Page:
Oct 18, 2017 rated it really liked it  ·  review of another edition
3.5 stars. Great stories with superb characterisation. I especially loved the dialogues—they were utterly brilliant! The reason why I could not give this wonderful collection a higher rating was because they were too many cliffhangers. Open-ended stories are lovely but when there are too many of them, it makes the reader feel impatient:..
Aug 11, 2014 rated it really liked it

Reading such stories about the everyday minutae of American life without the political or Hollywood hype sometimes makes me sad. It does make me compare my life which is far away from America and see what's the same and the differences. Basically though I see the universal realities, basic human needs remain the same, basic human insecurities remain the same, different culturals then jump in to add more difficulty, like different perceptions of how to live a good life, priorities etc. I like exp
Marcus Hobson
Jan 28, 2020 rated it really liked it  ·  review of another edition
It was good to come to this book cold, knowing very little about Carver or his reputation and life story. I’m not sure why I had never read any of his stories before, but I’m glad that I have started now.

Two initial impressions from the twenty-two stories in this collection. First is about period – I felt they transcended a particular period and as a result I found it hard to place them in a particular age. First published in the 1970s they could easily date back to the 1950s. It also means they
Some of the stories deserve a hundred stars... and applause, and fireworks, and a little dread.
Mar 02, 2015 rated it really liked it  ·  review of another edition
This collection was my introduction to Raymond Carver, a writer who I’ve been eager to read for a long time since I found out he was writing buddy to one of my favourites of all time, John Cheever. The Stories of John Cheever is a prized possession in my bookcase. They are a revelation to me; despite their brevity, the poetic force and lyricism is sometimes more than I can find in a single novel.

But enough about Cheever. Carver is quite a different proposition. To begin with, he mainly focuses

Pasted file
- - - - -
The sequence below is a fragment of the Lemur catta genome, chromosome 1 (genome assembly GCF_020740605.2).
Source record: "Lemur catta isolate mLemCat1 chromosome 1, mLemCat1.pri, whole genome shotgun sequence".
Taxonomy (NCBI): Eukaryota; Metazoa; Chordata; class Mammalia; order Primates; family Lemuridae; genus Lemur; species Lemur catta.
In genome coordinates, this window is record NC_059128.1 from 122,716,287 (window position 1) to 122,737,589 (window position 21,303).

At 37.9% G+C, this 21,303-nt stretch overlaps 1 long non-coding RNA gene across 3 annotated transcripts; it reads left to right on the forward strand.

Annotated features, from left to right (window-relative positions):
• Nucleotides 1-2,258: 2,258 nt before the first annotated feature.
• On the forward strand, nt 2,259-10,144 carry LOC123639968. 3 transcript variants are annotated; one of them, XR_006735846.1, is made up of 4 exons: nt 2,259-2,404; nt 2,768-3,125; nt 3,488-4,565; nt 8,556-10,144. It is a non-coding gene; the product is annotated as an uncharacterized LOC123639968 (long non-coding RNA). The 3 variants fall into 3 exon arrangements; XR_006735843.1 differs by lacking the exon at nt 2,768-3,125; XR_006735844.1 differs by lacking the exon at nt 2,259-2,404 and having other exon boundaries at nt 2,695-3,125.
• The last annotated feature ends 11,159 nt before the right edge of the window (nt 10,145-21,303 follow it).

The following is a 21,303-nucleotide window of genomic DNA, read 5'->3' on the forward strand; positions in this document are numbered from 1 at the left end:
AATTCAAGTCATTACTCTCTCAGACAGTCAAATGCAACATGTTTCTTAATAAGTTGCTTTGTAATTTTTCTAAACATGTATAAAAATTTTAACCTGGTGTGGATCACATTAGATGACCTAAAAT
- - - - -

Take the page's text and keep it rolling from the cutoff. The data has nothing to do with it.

Portal in the Pages
Perfectly lovely stories, just not my thing.
I buddy read this with Richard Reads based on his recommendation and I have to say, buddy reading short stories might be my new favorite. It was interesting to see how differently (and similarly!) we interpreted stories.
This was a great collection reflecting lower class/working class families and the struggles they face. There were some about the tension in relationships based around work, money, and boredom. There were some about how families interact and how neighborhoods function in the work
Brendan Monroe
Jan 29, 2018 rated it really liked it
I've been on a real kick lately of reading books about nothing. It is so much more impressive for a writer to draw you in using nothing more than words than it is for them to spin a magnificently plotted yarn. Or at least I think so (see: Norwegian writer - and current obsession - Karl Ove Knausgaard).

But Carver's short stories only SEEM to be about nothing, or at least, they did to me on my first reading. I started this collection two months ago now, thinking that I'd be able to bulldoze my way
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Will you please be quiet, please ? BR Maya, Nick & Sofia 6th Feb 2016 126 38 Feb 10, 2016 11:55AM  
Boekenliefhebbers...: Raymond Carver 1 12 Nov 16, 2012 12:56PM  

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Carver was born into a poverty-stricken family at the tail-end of the Depression. He married at 19, started a series of menial jobs and his own career of 'full-time drinking as a serious pursuit', a career that would eventually kill him. Constantly struggling to support his wife and family, Carver enrolled in a writing programme under author John Gardner in 1958. He saw this opportunity as a turni ...more